Nowadays, there are many payment apps available for end-users to choose from and execute a payment. Those apps can be from your own banks, third-party fintech companies, or financial institutions. I will discuss two digital payment methods that are quite popular amongst users: QR code and Host Card Emulation (HCE) payments. If you want to learn more about the HCE ecosystem, you can read a previous blog post about that here

The key advantage of QR-code mobile payments is its flexibility of not being constrained to certain types of mobile phones. As long as the handset has a built-in camera that can read/scan the QR-code to execute the payment. This technology will require the point-of-sale (POS) to display a QR code which users can scan to execute the payment or require the POS to scan or read a QR code that is displayed on the user’s payment app/handset. This means that building a vast merchant acceptance network within the QR-code payment ecosystem is a compulsory pre-requisite so that end-users will be able to use that form of payment app, otherwise, they will be limited in where they are able to use that QR-code mobile payment app to only certain POS. A few examples of QR-code mobile payment based apps are, Alipay, WeChat Pay, Seqr, Payconiq, and others.

In the case of Alipay, they have succeeded building their merchant acceptance network due to their strong customer base and easy integration to the cash register where the merchant can read the QR code or barcode displayed on the user’s mobile device, to authorize the payment. WeChat Pay is a good example of a successful and widely used QR-code mobile payment app.

However, the situation is different for other players. Seqr - a European mobile wallet launched in 2012 and currently active in 17 countries - as an example, started as a QR-code only mobile payment app that had been facing challenges to widen their payment acceptance network throughout the countries that they are active in. To enable Seqr in a POS, an integration is required. In case of a physical store, an integration with the cash register system, and setting up a unique QR code as an identifier of the cash register, are two crucial tasks for the merchant in cooperation with Seqr and the cash register supplier. This can sometimes be a tricky and long process.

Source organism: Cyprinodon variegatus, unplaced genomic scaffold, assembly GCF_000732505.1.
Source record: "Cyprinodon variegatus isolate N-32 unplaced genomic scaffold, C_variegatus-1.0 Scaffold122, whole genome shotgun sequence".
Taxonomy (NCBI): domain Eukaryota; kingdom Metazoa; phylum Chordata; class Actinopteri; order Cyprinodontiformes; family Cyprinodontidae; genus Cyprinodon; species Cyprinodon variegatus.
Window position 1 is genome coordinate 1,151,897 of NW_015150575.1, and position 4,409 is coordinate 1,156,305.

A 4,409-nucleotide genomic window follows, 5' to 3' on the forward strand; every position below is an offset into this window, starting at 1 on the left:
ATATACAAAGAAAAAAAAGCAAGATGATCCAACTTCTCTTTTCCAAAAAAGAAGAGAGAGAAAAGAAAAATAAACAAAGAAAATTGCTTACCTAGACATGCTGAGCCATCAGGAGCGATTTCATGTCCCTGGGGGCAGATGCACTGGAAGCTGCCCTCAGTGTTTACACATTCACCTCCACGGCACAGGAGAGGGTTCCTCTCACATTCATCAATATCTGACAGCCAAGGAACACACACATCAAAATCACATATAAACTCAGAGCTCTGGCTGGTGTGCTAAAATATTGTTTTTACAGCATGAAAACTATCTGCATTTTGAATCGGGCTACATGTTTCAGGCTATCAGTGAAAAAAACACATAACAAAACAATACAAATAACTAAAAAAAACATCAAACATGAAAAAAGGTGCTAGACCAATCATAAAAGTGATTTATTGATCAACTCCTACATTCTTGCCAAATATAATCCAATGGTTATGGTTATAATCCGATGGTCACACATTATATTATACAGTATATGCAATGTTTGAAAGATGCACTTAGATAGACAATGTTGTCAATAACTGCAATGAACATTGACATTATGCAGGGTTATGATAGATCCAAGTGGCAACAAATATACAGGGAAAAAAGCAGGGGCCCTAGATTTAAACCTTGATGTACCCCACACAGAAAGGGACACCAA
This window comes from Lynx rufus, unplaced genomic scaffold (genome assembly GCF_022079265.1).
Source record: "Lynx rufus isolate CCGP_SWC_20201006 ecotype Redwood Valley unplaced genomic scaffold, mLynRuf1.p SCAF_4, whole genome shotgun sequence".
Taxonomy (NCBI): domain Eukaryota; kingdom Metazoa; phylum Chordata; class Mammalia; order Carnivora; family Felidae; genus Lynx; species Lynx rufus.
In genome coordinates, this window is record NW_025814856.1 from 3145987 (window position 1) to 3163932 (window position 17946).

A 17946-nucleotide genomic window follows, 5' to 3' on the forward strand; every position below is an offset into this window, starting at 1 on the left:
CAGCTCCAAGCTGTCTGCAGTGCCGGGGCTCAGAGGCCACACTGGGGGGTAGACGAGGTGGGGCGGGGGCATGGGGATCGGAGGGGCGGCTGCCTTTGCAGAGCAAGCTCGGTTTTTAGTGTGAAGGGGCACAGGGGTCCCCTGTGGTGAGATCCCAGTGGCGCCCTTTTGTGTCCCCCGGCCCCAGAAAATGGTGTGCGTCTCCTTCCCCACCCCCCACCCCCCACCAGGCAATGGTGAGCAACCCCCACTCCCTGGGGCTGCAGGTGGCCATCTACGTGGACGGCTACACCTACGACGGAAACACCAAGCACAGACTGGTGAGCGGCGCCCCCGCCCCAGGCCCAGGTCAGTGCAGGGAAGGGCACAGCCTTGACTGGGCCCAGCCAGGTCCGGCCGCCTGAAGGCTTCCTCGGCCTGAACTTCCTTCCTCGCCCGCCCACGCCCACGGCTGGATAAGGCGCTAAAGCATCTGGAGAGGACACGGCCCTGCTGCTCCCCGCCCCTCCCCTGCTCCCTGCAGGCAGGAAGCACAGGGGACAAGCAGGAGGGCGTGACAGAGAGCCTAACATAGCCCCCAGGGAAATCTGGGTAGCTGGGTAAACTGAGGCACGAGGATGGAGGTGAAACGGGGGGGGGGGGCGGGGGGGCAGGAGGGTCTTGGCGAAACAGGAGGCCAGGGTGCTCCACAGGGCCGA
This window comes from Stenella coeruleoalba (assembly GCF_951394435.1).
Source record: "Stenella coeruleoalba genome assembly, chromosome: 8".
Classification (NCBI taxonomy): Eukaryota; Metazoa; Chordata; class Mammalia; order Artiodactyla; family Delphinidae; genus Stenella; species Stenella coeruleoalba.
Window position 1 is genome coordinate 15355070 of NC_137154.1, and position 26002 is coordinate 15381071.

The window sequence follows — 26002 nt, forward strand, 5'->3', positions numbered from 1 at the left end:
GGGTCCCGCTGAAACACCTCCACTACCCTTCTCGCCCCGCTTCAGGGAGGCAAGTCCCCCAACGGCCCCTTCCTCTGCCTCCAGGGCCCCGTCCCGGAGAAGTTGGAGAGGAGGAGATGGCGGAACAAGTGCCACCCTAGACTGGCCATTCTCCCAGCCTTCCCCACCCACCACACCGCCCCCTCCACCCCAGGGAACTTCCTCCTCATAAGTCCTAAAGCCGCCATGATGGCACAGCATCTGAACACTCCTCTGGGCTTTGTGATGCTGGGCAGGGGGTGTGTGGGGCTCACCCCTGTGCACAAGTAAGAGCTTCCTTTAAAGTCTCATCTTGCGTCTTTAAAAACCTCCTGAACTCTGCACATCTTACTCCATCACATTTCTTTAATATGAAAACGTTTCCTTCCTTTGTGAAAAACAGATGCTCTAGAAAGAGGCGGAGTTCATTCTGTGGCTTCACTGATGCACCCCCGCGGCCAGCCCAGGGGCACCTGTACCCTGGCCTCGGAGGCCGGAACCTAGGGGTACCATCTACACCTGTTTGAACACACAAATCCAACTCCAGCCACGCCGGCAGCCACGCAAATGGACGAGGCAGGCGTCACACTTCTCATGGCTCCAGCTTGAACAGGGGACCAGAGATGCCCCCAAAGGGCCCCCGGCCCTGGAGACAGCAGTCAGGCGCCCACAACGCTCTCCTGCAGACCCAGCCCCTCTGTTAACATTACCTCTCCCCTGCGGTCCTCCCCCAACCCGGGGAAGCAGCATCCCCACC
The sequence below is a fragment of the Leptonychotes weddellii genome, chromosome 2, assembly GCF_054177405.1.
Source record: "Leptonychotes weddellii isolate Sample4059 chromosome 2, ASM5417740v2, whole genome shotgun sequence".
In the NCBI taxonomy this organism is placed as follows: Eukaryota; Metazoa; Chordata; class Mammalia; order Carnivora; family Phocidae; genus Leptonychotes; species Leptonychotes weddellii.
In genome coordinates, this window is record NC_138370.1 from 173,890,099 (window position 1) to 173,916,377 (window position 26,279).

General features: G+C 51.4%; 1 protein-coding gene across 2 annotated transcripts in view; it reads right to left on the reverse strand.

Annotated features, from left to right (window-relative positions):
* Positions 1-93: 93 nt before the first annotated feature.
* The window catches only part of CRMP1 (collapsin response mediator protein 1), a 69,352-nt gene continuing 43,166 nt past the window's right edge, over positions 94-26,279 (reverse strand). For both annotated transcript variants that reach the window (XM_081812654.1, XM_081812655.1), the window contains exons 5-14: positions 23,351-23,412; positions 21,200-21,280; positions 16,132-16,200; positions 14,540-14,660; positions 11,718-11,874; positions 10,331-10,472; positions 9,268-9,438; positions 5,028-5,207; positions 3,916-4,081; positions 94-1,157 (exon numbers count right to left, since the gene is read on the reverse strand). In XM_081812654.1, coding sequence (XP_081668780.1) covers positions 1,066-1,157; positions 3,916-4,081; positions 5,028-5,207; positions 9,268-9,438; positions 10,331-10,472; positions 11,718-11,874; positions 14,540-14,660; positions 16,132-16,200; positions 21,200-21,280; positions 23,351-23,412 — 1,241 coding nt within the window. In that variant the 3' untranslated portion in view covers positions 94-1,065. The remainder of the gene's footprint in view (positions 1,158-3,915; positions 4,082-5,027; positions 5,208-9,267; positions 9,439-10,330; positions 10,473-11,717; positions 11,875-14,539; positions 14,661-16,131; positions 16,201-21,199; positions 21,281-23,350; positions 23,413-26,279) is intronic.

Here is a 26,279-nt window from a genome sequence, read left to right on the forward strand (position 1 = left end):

In summer 2016, MeaWallet helped Seqr (now rebranded as Glase) launch an HCE payment solution that has enabled contactless EMV payments directly in the Seqr mobile app, meaning that Seqr users with Android mobile devices can pay anywhere in the world, as long as they pay at contactless enabled terminals. The HCE technology has helped Seqr solve a limitation with relation to the payment acceptance network. Seqr can now grow their user base by providing NFC payments in their payment app for Android users. Unfortunately, iPhone users are limited in that they can only use Apple Pay for contactless mobile payment.

Back to the question - QR code or HCE? We believe the answer will differ from one market to another depending on the maturity and degree of adoption, contactless terminal penetration, payment behavior, apps’ user base and many other factors. However, considering the convenience from the implementation side and the future of NFC-enabled terminals, my vote goes to HCE and OEM Pays, where MeaWallet has been instrumental in helping various banks and financial institutions globally implement the service both as a managed services and under license agreements.

Leveraging our MeaToken Platform, MeaWallet has delivered digital payments technology to banks and financial institutions around Europe providing a technical platform for card issuers to digitize and payment enable their cards in mobile wallets. Through our services, card issuers can enable payments in-store, in-app and online using their existing wallets or be part of OEM Pays (e.g., Apple Pay, Android Pay or Samsung Pay). MeaWallet is also a Mastercard Engage Gold partner, part of VTS Ready Program and an Amex GNS partner for Amex Pay.

Our mission at MeaWallet is to help our clients simplify mobile payments and support implementation. Our team is passionate about the subject and continually looking at the evolution and trends in the mobile payments space. We welcome your comments or invite you to get in touch directly with us at 

What is Secure Remote Commerce? (SRC)

SRC - a new era of e-commerce?

The published press release in late April on Secure Remote Commerce (SRC) by EMVCo from the major schemes proves that the payment industry has already begun to direct their focus on eCommerce. Online shopping has become a vast industry that keeps on growing together with the digital evolvement. This increasing trend makes it a paradise for hackers and people with fraudulent intentions, especially since the security related to storing and processing card data have not been evolving equally fast to meet every new modern fraud methods.